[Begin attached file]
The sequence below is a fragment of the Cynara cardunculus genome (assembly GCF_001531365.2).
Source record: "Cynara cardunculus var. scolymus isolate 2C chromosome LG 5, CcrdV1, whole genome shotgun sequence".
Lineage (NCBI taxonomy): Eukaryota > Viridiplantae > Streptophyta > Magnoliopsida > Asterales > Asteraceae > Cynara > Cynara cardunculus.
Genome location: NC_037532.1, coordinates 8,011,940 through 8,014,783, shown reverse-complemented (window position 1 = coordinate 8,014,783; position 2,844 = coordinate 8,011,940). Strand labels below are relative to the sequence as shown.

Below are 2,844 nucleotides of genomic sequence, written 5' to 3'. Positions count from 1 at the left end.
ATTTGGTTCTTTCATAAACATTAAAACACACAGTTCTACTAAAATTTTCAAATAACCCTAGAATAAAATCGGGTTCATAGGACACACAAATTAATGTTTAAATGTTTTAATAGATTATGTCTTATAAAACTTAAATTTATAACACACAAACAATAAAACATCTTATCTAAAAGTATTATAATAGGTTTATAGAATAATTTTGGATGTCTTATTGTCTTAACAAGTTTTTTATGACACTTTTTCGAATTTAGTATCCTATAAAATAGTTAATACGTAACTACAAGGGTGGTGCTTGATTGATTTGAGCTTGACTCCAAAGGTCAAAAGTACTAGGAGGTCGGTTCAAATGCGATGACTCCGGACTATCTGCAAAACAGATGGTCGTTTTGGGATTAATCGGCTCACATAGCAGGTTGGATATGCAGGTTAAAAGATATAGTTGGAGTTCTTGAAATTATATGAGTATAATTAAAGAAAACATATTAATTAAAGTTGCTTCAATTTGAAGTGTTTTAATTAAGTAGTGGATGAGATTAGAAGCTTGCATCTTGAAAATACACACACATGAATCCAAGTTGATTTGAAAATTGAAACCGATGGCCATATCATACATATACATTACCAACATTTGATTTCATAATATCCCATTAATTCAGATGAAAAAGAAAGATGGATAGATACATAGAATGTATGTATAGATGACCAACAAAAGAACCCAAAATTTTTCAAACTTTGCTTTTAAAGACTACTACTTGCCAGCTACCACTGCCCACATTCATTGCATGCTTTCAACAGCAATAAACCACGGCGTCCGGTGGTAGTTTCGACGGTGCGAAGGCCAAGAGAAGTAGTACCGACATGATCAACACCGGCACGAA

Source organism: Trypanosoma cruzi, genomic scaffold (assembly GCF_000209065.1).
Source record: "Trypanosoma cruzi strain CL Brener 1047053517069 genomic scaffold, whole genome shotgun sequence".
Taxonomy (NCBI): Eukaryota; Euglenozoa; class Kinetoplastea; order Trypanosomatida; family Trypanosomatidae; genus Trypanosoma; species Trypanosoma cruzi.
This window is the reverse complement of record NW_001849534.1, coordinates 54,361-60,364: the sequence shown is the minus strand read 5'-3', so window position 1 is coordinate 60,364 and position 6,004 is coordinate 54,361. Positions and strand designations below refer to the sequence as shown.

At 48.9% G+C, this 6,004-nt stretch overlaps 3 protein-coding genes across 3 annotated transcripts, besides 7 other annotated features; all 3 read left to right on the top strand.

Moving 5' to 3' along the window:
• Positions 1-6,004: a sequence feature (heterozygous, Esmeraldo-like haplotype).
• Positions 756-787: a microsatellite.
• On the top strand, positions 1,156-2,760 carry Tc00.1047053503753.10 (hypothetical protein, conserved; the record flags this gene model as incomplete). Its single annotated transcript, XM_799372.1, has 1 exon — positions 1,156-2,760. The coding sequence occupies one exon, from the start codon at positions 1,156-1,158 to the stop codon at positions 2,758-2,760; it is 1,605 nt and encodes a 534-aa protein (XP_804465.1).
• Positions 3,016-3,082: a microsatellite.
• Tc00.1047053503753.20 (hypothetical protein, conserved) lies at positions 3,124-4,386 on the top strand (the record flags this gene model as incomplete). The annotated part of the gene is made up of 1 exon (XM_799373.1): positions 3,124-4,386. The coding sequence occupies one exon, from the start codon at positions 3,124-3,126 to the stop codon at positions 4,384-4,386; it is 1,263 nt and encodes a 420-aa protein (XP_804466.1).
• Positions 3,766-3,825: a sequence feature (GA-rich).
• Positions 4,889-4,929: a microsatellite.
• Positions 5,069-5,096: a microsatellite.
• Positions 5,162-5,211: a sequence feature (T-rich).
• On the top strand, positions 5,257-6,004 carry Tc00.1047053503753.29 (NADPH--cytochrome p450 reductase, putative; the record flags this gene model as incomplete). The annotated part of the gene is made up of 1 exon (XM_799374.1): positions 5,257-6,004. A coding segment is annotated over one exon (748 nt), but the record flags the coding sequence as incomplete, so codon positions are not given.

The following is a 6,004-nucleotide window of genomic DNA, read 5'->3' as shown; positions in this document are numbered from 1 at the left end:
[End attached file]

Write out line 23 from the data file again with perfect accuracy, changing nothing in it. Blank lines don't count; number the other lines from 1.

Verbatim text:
The following is a 6,004-nucleotide window of genomic DNA, read 5'->3' as shown; positions in this document are numbered from 1 at the left end: